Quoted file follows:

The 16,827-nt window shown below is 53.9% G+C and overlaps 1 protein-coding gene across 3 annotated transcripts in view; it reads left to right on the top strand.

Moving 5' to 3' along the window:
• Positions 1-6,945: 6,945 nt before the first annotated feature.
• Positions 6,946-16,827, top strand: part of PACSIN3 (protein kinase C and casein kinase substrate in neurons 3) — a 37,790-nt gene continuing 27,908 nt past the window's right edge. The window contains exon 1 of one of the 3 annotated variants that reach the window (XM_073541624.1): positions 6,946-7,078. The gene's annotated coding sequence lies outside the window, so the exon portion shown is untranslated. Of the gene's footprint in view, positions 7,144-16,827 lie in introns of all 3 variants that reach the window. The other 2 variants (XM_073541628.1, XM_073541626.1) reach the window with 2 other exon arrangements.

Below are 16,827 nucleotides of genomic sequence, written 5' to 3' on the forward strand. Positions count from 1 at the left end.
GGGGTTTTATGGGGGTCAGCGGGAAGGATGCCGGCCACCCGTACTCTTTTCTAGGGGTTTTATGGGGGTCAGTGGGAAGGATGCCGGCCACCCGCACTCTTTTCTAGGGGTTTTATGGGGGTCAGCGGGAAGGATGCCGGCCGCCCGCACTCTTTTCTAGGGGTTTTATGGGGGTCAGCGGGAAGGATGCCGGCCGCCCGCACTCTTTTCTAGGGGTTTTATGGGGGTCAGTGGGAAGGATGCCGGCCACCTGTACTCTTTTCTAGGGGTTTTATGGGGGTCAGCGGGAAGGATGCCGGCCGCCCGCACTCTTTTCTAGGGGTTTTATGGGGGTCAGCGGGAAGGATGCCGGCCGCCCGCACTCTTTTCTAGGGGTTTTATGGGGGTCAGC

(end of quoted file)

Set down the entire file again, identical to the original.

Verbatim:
The 16,827-nt window shown below is 53.9% G+C and overlaps 1 protein-coding gene across 3 annotated transcripts in view; it reads left to right on the top strand.

Moving 5' to 3' along the window:
• Positions 1-6,945: 6,945 nt before the first annotated feature.
• Positions 6,946-16,827, top strand: part of PACSIN3 (protein kinase C and casein kinase substrate in neurons 3) — a 37,790-nt gene continuing 27,908 nt past the window's right edge. The window contains exon 1 of one of the 3 annotated variants that reach the window (XM_073541624.1): positions 6,946-7,078. The gene's annotated coding sequence lies outside the window, so the exon portion shown is untranslated. Of the gene's footprint in view, positions 7,144-16,827 lie in introns of all 3 variants that reach the window. The other 2 variants (XM_073541628.1, XM_073541626.1) reach the window with 2 other exon arrangements.

Below are 16,827 nucleotides of genomic sequence, written 5' to 3' on the forward strand. Positions count from 1 at the left end.
GGGGTTTTATGGGGGTCAGCGGGAAGGATGCCGGCCACCCGTACTCTTTTCTAGGGGTTTTATGGGGGTCAGTGGGAAGGATGCCGGCCACCCGCACTCTTTTCTAGGGGTTTTATGGGGGTCAGCGGGAAGGATGCCGGCCGCCCGCACTCTTTTCTAGGGGTTTTATGGGGGTCAGCGGGAAGGATGCCGGCCGCCCGCACTCTTTTCTAGGGGTTTTATGGGGGTCAGTGGGAAGGATGCCGGCCACCTGTACTCTTTTCTAGGGGTTTTATGGGGGTCAGCGGGAAGGATGCCGGCCGCCCGCACTCTTTTCTAGGGGTTTTATGGGGGTCAGCGGGAAGGATGCCGGCCGCCCGCACTCTTTTCTAGGGGTTTTATGGGGGTCAGC